Shredded documents from Nassau County Police were used as confetti...

Shredded documents from Nassau County Police were used as confetti during the Macy's Thanksgiving Day parade, according to a longtime parade-goer. (Nov. 24, 2012) Credit: Steven Sunshine

An off-duty Nassau County police officer celebrating the Macy's Thanksgiving Day Parade with his family is being investigated for using shredded but still-legible police records as confetti, according to a law enforcement source.

Internal Affairs detectives believe that the officer was careless but "had no malice" when he took the shredded papers from a police building for use at the Manhattan parade, the source said.

"He took trash," he said. "He threw them up as confetti."

Among the hundreds of shreds hurled in the air were papers containing Nassau police detectives' names, Social Security numbers and vehicle information, as well as what appeared to be bank records.

The confetti landed on parade-goers at 65th Street and Central Park West who were surprised to find apparently confidential information, including details of Mitt Romney's motorcade used for last month's presidential debate on Long Island.

The source said the shredded papers consisted mostly of training materials. The lists of officers' names and other personal details were compiled in order to comply with federal requirements for a multiagency partnership, in one instance with the U.S. Marshals Service.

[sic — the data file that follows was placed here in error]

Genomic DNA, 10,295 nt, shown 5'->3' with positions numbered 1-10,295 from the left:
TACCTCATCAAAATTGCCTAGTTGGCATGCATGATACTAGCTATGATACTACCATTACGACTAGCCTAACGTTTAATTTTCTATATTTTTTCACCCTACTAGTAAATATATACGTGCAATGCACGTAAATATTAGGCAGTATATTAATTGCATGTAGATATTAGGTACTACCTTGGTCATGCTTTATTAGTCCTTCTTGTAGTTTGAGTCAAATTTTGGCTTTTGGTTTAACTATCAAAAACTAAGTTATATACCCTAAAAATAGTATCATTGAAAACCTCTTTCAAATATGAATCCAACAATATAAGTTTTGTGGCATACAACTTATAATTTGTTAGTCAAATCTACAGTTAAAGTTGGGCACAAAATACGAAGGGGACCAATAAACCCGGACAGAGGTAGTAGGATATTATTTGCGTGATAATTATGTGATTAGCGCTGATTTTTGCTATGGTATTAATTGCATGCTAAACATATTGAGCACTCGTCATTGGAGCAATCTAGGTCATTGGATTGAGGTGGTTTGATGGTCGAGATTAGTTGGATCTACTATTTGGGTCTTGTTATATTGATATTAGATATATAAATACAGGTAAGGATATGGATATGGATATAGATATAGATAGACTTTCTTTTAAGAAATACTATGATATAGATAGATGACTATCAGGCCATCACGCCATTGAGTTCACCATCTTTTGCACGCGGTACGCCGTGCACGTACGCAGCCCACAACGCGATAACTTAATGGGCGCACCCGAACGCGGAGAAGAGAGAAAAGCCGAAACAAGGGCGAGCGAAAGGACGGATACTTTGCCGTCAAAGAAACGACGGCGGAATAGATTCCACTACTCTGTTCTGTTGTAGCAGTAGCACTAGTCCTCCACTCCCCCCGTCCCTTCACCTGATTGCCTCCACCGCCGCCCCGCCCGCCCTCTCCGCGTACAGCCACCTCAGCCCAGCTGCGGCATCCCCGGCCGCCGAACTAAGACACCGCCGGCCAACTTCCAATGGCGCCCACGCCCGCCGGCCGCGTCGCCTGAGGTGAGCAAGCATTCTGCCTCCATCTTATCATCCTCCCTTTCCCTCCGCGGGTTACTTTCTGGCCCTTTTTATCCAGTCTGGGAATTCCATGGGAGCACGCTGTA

As of late Tuesday afternoon, Internal Affairs had not interviewed the officer linked to the confetti, the source said.

"We haven't been able to connect our investigators' schedules with his schedule," the source said. He said the department knew the officer's unit by late Thursday and his identity by Friday.

The source declined to provide the cop's name, but said he was a rank-and-file officer, not a supervisor.

In the wake of the incident, the department said it plans to improve its document-destruction procedures. Currently, only investigative files are shredded and burned.

Other documents, including administrative papers are shredded once. From now on they'll be shredded twice, the source said, eliminating the possibility of leaving any legible material. The device used on the documents brought to the parade cut papers into horizontal strips, the least secure shredding method.

"The shredder's not the best shredder," the source conceded.

Late Sunday, detectives went to the Upper West Side apartment of the family who discovered the confetti and who had alerted the media days earlier.

Saul Finkelstein, an attorney who attended the parade with his son Ethan and friends, said the detectives jotted down a statement and took the confetti the family had gathered. Only after Finkelstein left a message with the department's press office did the detectives visit.

Depending on what the investigation finds, the officer involved faces a range of potential discipline, such as lost time off and mandatory training.

The officer's union, the Nassau Police Benevolent Association, did not return calls Tuesday seeking comment.

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